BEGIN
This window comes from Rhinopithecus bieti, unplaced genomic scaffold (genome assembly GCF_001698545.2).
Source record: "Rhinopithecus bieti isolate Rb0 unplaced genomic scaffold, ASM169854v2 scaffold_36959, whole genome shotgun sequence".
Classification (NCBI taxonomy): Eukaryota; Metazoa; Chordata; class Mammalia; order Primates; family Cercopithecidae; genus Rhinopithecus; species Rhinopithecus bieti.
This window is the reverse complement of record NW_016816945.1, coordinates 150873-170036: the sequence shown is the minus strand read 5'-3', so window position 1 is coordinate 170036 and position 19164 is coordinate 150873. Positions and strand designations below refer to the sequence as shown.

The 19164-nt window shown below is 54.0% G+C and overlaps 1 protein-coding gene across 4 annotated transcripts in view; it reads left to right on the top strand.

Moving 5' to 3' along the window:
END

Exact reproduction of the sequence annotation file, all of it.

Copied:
This window comes from Rhinopithecus bieti, unplaced genomic scaffold (genome assembly GCF_001698545.2).
Source record: "Rhinopithecus bieti isolate Rb0 unplaced genomic scaffold, ASM169854v2 scaffold_36959, whole genome shotgun sequence".
Classification (NCBI taxonomy): Eukaryota; Metazoa; Chordata; class Mammalia; order Primates; family Cercopithecidae; genus Rhinopithecus; species Rhinopithecus bieti.
This window is the reverse complement of record NW_016816945.1, coordinates 150873-170036: the sequence shown is the minus strand read 5'-3', so window position 1 is coordinate 170036 and position 19164 is coordinate 150873. Positions and strand designations below refer to the sequence as shown.

The 19164-nt window shown below is 54.0% G+C and overlaps 1 protein-coding gene across 4 annotated transcripts in view; it reads left to right on the top strand.

Moving 5' to 3' along the window: